Project description:Angiogenesis is a key process that allows nutrient uptake and cellular trafficking and is coopted in cancer to enable tumor growth and metastasis. Recently, extracellular vesicles (EVs) have been shown to promote angiogenesis; however, it is unclear what unique features EVs contribute to the process. Here, we studied the role of EVs derived from head and neck squamous cell carcinoma (HNSCC) in driving tumor angiogenesis. Small EVs (SEVs), in the size range of exosomes (50-150 nm), induced angiogenesis both in vitro and in vivo. Proteomic analysis of HNSCC SEVs revealed the cell-to-cell signaling receptor ephrin type B receptor 2 (EPHB2) as a promising candidate cargo to promote angiogenesis. Analysis of patient data further identified EPHB2 overexpression in HNSCC tumors to be associated with poor patient prognosis and tumor angiogenesis, especially in the context of overexpression of the exosome secretion regulator cortactin. Functional experiments revealed that EPHB2 expression in SEVs regulated angiogenesis both in vitro and in vivo and that EPHB2 carried by SEVs stimulates ephrin-B reverse signaling, inducing STAT3 phosphorylation. A STAT3 inhibitor greatly reduced SEV-induced angiogenesis. These data suggest a model in which EVs uniquely promote angiogenesis by transporting Eph transmembrane receptors to nonadjacent endothelial cells to induce ephrin reverse signaling.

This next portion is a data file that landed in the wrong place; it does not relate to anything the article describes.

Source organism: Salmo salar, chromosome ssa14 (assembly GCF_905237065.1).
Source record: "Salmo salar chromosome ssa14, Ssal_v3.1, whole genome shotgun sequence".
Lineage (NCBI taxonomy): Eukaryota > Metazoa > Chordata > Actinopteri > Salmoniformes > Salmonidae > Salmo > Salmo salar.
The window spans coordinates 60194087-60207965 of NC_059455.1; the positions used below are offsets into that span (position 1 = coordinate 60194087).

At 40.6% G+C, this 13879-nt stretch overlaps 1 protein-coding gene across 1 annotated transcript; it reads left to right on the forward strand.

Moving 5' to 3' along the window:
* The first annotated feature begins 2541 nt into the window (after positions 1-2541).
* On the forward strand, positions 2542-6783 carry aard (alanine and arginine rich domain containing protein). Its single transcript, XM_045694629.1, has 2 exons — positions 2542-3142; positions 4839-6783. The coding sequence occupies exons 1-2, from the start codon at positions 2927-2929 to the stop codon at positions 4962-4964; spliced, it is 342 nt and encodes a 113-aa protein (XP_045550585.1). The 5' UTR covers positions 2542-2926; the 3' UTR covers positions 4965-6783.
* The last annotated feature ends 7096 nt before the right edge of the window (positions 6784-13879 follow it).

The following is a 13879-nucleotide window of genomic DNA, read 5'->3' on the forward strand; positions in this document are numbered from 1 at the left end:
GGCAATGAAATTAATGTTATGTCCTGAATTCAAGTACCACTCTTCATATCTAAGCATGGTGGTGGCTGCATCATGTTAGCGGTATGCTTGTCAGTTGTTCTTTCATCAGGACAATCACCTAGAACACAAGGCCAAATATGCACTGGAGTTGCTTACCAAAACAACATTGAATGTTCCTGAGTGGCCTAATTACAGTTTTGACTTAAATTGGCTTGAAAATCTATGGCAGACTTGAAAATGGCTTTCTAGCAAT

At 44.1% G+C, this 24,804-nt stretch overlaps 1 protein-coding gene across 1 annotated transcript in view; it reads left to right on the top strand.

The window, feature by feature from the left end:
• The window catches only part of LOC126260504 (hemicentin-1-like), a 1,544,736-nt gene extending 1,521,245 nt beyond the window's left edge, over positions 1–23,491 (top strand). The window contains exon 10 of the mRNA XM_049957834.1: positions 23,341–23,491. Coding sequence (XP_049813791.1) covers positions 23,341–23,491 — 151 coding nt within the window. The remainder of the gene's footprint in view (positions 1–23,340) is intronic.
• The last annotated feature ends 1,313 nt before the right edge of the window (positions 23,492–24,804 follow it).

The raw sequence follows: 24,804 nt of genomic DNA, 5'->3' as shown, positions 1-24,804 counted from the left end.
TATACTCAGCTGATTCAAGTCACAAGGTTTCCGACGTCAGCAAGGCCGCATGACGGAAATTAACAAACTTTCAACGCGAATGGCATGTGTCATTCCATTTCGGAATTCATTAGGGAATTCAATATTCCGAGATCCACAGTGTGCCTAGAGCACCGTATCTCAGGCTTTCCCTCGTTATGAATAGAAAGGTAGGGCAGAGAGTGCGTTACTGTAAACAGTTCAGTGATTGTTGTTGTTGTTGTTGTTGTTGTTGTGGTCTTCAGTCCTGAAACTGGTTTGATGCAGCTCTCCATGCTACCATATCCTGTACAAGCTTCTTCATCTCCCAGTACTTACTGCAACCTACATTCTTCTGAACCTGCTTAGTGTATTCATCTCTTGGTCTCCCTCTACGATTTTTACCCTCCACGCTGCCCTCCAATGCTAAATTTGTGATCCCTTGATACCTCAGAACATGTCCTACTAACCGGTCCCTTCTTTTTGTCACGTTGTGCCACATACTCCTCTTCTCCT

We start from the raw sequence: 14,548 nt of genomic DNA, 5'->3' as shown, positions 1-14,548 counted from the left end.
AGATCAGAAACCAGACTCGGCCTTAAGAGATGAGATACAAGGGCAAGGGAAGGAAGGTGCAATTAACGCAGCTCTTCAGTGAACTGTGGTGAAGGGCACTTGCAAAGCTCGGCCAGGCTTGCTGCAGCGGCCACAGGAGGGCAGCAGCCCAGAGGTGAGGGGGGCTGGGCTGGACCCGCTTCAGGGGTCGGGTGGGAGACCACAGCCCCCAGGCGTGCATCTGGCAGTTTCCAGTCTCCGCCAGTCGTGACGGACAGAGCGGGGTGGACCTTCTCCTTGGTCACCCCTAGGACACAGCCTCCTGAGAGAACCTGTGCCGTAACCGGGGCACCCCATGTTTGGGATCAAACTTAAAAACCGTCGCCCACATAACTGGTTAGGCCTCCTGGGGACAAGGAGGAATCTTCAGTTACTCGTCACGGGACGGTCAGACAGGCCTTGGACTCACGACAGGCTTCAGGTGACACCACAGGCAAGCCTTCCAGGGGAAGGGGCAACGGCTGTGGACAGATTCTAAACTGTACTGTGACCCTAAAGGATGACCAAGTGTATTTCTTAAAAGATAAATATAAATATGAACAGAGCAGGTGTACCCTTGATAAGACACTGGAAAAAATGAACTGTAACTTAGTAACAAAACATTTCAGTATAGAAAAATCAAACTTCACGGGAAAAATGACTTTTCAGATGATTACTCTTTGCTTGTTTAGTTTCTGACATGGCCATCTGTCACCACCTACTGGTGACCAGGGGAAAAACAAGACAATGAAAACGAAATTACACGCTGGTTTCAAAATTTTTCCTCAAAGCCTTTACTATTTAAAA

Project description:Extracellular vesicles (EVs), including exosomes and microvesicles, derived from bone marrow stromal cells (BMSCs) have been demonstrated as key factors in the progression and drug resistance of multiple myeloma (MM). EV uptake involves a variety of mechanisms which largely depend on the vesicle origin and recipient cell type. The aim of the present study was to identify the mechanisms involved in the uptake of BMSC-derived small EVs (sEVs) by MM cells, and to evaluate the anti-MM effect of targeting this process. <b>Methods:</b> Human BMSC-derived sEVs were identified by transmission electron microscopy, nanoparticle tracking analysis, and western blot. The effects of chemical inhibitors and shRNA-mediated knockdown of endocytosis-associated genes on sEV uptake and cell apoptosis were analyzed by flow cytometry. The anti-MM effect of blocking sEV uptake was evaluated <i>in vitro</i> and in a xenograft MM mouse model. <b>Results:</b> sEVs derived from BMSC were taken up by MM cells in a time- and dose-dependent manner, and subsequently promoted MM cell cycling and reduced their chemosensitivity to bortezomib. Chemical endocytosis inhibitors targeting heparin sulphate proteoglycans, actin, tyrosine kinase, dynamin-2, sodium/proton exchangers, or phosphoinositide 3-kinases significantly reduced MM cell internalization of BMSC-derived sEVs. Moreover, shRNA-mediated knockdown of endocytosis-associated proteins, including caveolin-1, flotillin-1, clathrin heavy chain, and dynamin-2 in MM cells suppressed sEV uptake. Furthermore, an endocytosis inhibitor targeting dynamin-2 preferentially suppressed the uptake of sEV by primary MM cells <i>ex vivo</i> and enhanced the anti-MM effects of bortezomib <i>in vitro</i> and in a mouse model. <b>Conclusion:</b> Clathrin- and caveolin-dependent endocytosis and macropinocytosis are the predominant routes of sEV-mediated communication between BMSCs and MM cells, and inhibiting endocytosis attenuates sEV-induced reduction of chemosensitivity to bortezomib, and thus enhances its anti-MM properties.